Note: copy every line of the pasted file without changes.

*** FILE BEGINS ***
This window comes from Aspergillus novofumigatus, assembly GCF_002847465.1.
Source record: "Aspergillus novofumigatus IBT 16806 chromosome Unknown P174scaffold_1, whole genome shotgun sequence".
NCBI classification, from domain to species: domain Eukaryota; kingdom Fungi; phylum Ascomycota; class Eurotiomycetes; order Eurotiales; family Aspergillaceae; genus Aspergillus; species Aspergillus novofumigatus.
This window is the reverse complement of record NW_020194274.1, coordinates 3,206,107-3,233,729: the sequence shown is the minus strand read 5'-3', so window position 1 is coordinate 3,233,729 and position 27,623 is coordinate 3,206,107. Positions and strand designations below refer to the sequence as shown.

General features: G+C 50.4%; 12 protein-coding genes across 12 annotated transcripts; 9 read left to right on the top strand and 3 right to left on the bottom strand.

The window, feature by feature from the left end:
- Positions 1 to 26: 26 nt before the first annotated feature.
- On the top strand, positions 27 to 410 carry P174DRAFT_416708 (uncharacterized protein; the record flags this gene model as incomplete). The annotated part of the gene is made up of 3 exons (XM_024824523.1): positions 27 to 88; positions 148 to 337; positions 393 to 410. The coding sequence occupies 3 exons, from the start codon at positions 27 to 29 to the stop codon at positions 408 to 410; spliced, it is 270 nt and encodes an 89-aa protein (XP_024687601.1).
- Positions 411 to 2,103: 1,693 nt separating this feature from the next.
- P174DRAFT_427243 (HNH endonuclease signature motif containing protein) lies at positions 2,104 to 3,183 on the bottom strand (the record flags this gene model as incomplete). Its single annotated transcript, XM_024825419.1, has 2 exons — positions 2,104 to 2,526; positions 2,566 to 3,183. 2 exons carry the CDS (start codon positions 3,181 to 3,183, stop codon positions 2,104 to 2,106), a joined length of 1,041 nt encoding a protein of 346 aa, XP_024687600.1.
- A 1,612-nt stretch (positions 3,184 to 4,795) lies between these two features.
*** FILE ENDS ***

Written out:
This window comes from Aspergillus novofumigatus, assembly GCF_002847465.1.
Source record: "Aspergillus novofumigatus IBT 16806 chromosome Unknown P174scaffold_1, whole genome shotgun sequence".
NCBI classification, from domain to species: domain Eukaryota; kingdom Fungi; phylum Ascomycota; class Eurotiomycetes; order Eurotiales; family Aspergillaceae; genus Aspergillus; species Aspergillus novofumigatus.
This window is the reverse complement of record NW_020194274.1, coordinates 3,206,107-3,233,729: the sequence shown is the minus strand read 5'-3', so window position 1 is coordinate 3,233,729 and position 27,623 is coordinate 3,206,107. Positions and strand designations below refer to the sequence as shown.

General features: G+C 50.4%; 12 protein-coding genes across 12 annotated transcripts; 9 read left to right on the top strand and 3 right to left on the bottom strand.

The window, feature by feature from the left end:
- Positions 1 to 26: 26 nt before the first annotated feature.
- On the top strand, positions 27 to 410 carry P174DRAFT_416708 (uncharacterized protein; the record flags this gene model as incomplete). The annotated part of the gene is made up of 3 exons (XM_024824523.1): positions 27 to 88; positions 148 to 337; positions 393 to 410. The coding sequence occupies 3 exons, from the start codon at positions 27 to 29 to the stop codon at positions 408 to 410; spliced, it is 270 nt and encodes an 89-aa protein (XP_024687601.1).
- Positions 411 to 2,103: 1,693 nt separating this feature from the next.
- P174DRAFT_427243 (HNH endonuclease signature motif containing protein) lies at positions 2,104 to 3,183 on the bottom strand (the record flags this gene model as incomplete). Its single annotated transcript, XM_024825419.1, has 2 exons — positions 2,104 to 2,526; positions 2,566 to 3,183. 2 exons carry the CDS (start codon positions 3,181 to 3,183, stop codon positions 2,104 to 2,106), a joined length of 1,041 nt encoding a protein of 346 aa, XP_024687600.1.
- A 1,612-nt stretch (positions 3,184 to 4,795) lies between these two features.